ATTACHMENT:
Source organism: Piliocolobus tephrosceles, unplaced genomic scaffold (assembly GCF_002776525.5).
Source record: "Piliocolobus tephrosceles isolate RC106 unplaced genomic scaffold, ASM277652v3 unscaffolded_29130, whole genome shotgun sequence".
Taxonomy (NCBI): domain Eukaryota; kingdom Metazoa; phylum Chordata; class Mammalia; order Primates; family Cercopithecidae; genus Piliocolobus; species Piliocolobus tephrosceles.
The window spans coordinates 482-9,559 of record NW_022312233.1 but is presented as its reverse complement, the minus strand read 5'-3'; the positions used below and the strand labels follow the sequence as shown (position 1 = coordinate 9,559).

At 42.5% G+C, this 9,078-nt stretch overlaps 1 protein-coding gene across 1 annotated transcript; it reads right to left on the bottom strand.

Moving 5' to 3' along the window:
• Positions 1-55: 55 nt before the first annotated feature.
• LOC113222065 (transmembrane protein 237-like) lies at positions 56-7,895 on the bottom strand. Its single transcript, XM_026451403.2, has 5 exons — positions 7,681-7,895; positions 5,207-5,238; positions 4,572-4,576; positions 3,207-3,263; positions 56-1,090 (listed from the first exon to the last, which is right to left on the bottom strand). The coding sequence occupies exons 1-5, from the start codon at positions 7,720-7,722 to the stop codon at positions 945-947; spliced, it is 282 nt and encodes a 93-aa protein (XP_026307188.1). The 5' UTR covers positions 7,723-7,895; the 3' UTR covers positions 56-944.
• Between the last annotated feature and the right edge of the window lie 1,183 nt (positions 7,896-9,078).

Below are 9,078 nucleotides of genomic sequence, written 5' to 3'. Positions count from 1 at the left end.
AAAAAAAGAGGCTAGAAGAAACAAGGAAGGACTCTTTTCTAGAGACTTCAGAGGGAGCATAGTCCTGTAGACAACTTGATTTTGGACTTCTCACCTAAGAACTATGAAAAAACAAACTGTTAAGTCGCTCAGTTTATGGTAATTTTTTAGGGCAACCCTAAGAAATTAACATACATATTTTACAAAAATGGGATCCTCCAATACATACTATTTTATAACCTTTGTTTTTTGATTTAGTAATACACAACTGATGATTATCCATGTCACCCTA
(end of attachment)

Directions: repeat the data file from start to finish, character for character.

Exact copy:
Source organism: Piliocolobus tephrosceles, unplaced genomic scaffold (assembly GCF_002776525.5).
Source record: "Piliocolobus tephrosceles isolate RC106 unplaced genomic scaffold, ASM277652v3 unscaffolded_29130, whole genome shotgun sequence".
Taxonomy (NCBI): domain Eukaryota; kingdom Metazoa; phylum Chordata; class Mammalia; order Primates; family Cercopithecidae; genus Piliocolobus; species Piliocolobus tephrosceles.
The window spans coordinates 482-9,559 of record NW_022312233.1 but is presented as its reverse complement, the minus strand read 5'-3'; the positions used below and the strand labels follow the sequence as shown (position 1 = coordinate 9,559).

At 42.5% G+C, this 9,078-nt stretch overlaps 1 protein-coding gene across 1 annotated transcript; it reads right to left on the bottom strand.

Moving 5' to 3' along the window:
• Positions 1-55: 55 nt before the first annotated feature.
• LOC113222065 (transmembrane protein 237-like) lies at positions 56-7,895 on the bottom strand. Its single transcript, XM_026451403.2, has 5 exons — positions 7,681-7,895; positions 5,207-5,238; positions 4,572-4,576; positions 3,207-3,263; positions 56-1,090 (listed from the first exon to the last, which is right to left on the bottom strand). The coding sequence occupies exons 1-5, from the start codon at positions 7,720-7,722 to the stop codon at positions 945-947; spliced, it is 282 nt and encodes a 93-aa protein (XP_026307188.1). The 5' UTR covers positions 7,723-7,895; the 3' UTR covers positions 56-944.
• Between the last annotated feature and the right edge of the window lie 1,183 nt (positions 7,896-9,078).

Below are 9,078 nucleotides of genomic sequence, written 5' to 3'. Positions count from 1 at the left end.
AAAAAAAGAGGCTAGAAGAAACAAGGAAGGACTCTTTTCTAGAGACTTCAGAGGGAGCATAGTCCTGTAGACAACTTGATTTTGGACTTCTCACCTAAGAACTATGAAAAAACAAACTGTTAAGTCGCTCAGTTTATGGTAATTTTTTAGGGCAACCCTAAGAAATTAACATACATATTTTACAAAAATGGGATCCTCCAATACATACTATTTTATAACCTTTGTTTTTTGATTTAGTAATACACAACTGATGATTATCCATGTCACCCTA